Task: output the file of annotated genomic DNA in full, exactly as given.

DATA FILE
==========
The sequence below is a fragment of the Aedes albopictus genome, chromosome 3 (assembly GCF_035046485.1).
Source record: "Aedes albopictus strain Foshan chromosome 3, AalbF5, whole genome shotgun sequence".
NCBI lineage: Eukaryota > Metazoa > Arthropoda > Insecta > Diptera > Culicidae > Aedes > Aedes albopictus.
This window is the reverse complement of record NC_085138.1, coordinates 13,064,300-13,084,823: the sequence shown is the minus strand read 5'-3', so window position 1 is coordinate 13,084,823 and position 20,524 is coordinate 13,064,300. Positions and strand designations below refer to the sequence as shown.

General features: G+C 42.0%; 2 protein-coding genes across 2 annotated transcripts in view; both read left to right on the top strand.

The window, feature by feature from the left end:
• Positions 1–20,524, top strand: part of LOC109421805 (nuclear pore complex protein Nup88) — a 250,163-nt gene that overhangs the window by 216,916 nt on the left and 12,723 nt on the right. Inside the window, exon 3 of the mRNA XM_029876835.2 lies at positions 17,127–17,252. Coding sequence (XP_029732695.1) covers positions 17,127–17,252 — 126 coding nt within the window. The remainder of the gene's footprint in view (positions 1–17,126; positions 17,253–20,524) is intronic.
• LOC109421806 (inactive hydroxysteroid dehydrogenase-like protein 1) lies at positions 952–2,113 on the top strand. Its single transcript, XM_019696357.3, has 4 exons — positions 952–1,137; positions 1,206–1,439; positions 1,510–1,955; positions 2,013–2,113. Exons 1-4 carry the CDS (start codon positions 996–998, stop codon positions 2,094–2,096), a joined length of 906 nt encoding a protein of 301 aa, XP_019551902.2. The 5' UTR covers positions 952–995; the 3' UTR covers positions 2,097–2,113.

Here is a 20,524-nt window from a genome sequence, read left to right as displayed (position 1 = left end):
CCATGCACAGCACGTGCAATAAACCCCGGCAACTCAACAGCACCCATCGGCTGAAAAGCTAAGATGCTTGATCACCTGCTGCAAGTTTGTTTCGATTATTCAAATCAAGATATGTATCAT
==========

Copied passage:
The sequence below is a fragment of the Aedes albopictus genome, chromosome 3 (assembly GCF_035046485.1).
Source record: "Aedes albopictus strain Foshan chromosome 3, AalbF5, whole genome shotgun sequence".
NCBI lineage: Eukaryota > Metazoa > Arthropoda > Insecta > Diptera > Culicidae > Aedes > Aedes albopictus.
This window is the reverse complement of record NC_085138.1, coordinates 13,064,300-13,084,823: the sequence shown is the minus strand read 5'-3', so window position 1 is coordinate 13,084,823 and position 20,524 is coordinate 13,064,300. Positions and strand designations below refer to the sequence as shown.

General features: G+C 42.0%; 2 protein-coding genes across 2 annotated transcripts in view; both read left to right on the top strand.

The window, feature by feature from the left end:
• Positions 1–20,524, top strand: part of LOC109421805 (nuclear pore complex protein Nup88) — a 250,163-nt gene that overhangs the window by 216,916 nt on the left and 12,723 nt on the right. Inside the window, exon 3 of the mRNA XM_029876835.2 lies at positions 17,127–17,252. Coding sequence (XP_029732695.1) covers positions 17,127–17,252 — 126 coding nt within the window. The remainder of the gene's footprint in view (positions 1–17,126; positions 17,253–20,524) is intronic.
• LOC109421806 (inactive hydroxysteroid dehydrogenase-like protein 1) lies at positions 952–2,113 on the top strand. Its single transcript, XM_019696357.3, has 4 exons — positions 952–1,137; positions 1,206–1,439; positions 1,510–1,955; positions 2,013–2,113. Exons 1-4 carry the CDS (start codon positions 996–998, stop codon positions 2,094–2,096), a joined length of 906 nt encoding a protein of 301 aa, XP_019551902.2. The 5' UTR covers positions 952–995; the 3' UTR covers positions 2,097–2,113.

Here is a 20,524-nt window from a genome sequence, read left to right as displayed (position 1 = left end):
CCATGCACAGCACGTGCAATAAACCCCGGCAACTCAACAGCACCCATCGGCTGAAAAGCTAAGATGCTTGATCACCTGCTGCAAGTTTGTTTCGATTATTCAAATCAAGATATGTATCAT